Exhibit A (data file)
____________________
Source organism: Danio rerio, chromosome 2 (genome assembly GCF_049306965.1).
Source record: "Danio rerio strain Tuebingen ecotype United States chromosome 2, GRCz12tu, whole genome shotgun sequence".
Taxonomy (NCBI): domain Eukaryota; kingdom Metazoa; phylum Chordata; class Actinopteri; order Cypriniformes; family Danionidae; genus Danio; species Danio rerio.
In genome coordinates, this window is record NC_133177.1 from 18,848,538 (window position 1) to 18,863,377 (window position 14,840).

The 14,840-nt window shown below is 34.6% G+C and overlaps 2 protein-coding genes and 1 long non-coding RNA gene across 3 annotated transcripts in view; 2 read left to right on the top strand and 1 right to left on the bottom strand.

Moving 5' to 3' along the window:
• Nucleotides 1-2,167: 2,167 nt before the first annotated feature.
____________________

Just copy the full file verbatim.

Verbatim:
Source organism: Danio rerio, chromosome 2 (genome assembly GCF_049306965.1).
Source record: "Danio rerio strain Tuebingen ecotype United States chromosome 2, GRCz12tu, whole genome shotgun sequence".
Taxonomy (NCBI): domain Eukaryota; kingdom Metazoa; phylum Chordata; class Actinopteri; order Cypriniformes; family Danionidae; genus Danio; species Danio rerio.
In genome coordinates, this window is record NC_133177.1 from 18,848,538 (window position 1) to 18,863,377 (window position 14,840).

The 14,840-nt window shown below is 34.6% G+C and overlaps 2 protein-coding genes and 1 long non-coding RNA gene across 3 annotated transcripts in view; 2 read left to right on the top strand and 1 right to left on the bottom strand.

Moving 5' to 3' along the window:
• Nucleotides 1-2,167: 2,167 nt before the first annotated feature.